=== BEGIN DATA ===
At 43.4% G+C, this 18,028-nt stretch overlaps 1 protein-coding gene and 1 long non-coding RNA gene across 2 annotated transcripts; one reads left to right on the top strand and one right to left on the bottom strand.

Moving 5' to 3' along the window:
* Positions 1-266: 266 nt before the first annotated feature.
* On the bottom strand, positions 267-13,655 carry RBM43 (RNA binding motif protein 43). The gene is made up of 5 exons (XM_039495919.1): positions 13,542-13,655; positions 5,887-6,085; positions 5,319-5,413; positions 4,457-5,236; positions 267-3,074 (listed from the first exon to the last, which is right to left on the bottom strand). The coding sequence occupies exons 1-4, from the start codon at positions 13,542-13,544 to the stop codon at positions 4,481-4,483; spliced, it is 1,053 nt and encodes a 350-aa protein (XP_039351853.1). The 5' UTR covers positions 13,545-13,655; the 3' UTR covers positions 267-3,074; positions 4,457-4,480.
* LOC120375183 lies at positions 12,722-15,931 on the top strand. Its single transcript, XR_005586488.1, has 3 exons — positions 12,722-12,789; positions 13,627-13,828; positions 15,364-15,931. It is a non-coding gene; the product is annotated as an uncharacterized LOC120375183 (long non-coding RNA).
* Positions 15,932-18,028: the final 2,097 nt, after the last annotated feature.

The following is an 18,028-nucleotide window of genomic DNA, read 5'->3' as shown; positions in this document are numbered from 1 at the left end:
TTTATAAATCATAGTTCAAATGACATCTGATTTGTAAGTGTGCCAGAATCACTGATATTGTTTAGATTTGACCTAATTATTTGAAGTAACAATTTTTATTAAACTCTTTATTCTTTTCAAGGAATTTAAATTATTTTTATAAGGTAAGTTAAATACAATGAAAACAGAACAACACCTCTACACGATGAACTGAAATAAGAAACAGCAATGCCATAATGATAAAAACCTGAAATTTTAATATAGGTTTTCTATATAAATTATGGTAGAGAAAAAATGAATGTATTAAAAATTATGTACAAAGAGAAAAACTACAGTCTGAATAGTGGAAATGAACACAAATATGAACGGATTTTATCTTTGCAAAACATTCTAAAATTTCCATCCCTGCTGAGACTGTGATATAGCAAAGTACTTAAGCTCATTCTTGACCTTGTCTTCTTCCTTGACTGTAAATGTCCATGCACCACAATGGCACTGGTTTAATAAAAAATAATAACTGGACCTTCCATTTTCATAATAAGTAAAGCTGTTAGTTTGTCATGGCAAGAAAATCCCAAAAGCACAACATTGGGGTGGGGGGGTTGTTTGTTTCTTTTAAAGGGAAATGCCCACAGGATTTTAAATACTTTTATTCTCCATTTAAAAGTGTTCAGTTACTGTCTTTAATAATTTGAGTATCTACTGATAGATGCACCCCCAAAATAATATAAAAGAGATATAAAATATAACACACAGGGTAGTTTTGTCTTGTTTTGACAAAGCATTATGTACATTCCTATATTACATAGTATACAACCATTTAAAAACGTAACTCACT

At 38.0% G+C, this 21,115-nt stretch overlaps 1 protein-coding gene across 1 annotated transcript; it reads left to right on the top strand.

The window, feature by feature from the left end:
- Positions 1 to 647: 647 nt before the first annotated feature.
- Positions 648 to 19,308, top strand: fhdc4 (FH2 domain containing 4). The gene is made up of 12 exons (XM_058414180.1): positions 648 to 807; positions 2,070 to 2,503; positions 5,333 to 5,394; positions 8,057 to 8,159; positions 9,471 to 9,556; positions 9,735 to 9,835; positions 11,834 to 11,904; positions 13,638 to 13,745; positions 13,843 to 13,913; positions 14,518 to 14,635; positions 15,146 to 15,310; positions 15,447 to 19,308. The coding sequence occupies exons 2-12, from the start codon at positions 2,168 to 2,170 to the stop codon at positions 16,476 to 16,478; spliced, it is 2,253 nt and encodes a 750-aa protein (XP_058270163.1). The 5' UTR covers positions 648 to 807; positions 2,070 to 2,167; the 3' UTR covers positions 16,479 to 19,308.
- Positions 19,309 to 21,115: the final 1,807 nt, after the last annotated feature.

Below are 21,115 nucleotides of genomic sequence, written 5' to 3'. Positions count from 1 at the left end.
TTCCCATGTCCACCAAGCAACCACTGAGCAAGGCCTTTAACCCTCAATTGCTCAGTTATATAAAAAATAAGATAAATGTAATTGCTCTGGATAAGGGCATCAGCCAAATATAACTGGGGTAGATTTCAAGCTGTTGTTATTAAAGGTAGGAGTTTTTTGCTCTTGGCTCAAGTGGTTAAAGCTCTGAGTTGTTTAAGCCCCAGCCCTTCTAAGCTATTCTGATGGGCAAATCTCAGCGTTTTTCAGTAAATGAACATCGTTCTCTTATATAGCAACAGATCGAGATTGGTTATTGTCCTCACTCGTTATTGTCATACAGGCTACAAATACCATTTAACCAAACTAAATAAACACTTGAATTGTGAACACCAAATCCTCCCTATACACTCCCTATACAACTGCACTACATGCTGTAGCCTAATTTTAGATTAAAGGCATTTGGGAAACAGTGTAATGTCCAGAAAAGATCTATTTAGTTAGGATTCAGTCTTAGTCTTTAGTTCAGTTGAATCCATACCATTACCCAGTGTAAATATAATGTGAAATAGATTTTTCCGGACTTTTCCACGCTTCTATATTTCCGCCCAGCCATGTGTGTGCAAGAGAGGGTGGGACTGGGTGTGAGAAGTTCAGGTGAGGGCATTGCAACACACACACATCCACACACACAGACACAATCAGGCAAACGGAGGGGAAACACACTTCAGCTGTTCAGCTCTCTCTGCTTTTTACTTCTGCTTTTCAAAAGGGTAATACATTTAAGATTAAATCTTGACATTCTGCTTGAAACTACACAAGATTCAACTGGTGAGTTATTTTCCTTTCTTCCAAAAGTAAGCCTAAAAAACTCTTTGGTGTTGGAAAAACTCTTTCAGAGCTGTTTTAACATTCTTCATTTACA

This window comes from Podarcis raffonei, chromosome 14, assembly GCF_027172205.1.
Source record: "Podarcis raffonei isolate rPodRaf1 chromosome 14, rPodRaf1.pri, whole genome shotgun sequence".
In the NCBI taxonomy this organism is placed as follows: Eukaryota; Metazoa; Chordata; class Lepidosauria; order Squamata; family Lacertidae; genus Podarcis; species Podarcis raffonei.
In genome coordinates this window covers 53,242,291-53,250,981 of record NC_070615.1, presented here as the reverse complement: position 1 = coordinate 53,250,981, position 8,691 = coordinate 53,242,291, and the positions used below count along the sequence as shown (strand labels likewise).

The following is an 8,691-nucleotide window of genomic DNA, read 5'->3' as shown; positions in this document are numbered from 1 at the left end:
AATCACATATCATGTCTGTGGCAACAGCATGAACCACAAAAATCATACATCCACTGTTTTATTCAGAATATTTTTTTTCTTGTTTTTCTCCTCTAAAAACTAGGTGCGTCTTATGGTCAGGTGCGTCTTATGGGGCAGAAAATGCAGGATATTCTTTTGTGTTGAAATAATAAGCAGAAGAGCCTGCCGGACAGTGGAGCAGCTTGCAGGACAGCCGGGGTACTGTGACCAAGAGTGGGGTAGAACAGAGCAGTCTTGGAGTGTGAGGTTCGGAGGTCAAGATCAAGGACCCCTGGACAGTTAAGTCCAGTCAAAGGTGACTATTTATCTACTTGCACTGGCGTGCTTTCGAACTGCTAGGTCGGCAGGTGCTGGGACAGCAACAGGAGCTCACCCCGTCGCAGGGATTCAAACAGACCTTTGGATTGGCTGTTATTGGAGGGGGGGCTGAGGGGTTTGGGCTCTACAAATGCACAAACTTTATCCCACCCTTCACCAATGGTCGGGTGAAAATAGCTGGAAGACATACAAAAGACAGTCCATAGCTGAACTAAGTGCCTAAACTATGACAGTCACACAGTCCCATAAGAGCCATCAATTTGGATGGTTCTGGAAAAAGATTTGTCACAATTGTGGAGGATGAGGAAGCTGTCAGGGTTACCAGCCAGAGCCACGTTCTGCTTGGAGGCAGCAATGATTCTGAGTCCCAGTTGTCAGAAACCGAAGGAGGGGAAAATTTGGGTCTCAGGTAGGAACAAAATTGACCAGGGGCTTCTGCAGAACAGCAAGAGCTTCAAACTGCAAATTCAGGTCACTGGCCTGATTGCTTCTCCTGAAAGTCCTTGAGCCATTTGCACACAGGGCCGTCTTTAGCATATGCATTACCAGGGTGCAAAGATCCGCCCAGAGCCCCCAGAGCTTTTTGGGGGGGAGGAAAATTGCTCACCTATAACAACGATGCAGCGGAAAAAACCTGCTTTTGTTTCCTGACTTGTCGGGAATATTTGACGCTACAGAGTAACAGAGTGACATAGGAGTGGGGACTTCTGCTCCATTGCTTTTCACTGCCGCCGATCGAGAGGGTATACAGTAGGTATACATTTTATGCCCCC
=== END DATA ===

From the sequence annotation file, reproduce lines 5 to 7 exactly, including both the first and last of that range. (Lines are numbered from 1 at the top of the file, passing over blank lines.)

* LOC120375183 lies at positions 12,722-15,931 on the top strand. Its single transcript, XR_005586488.1, has 3 exons — positions 12,722-12,789; positions 13,627-13,828; positions 15,364-15,931. It is a non-coding gene; the product is annotated as an uncharacterized LOC120375183 (long non-coding RNA).
* Positions 15,932-18,028: the final 2,097 nt, after the last annotated feature.

The following is an 18,028-nucleotide window of genomic DNA, read 5'->3' as shown; positions in this document are numbered from 1 at the left end: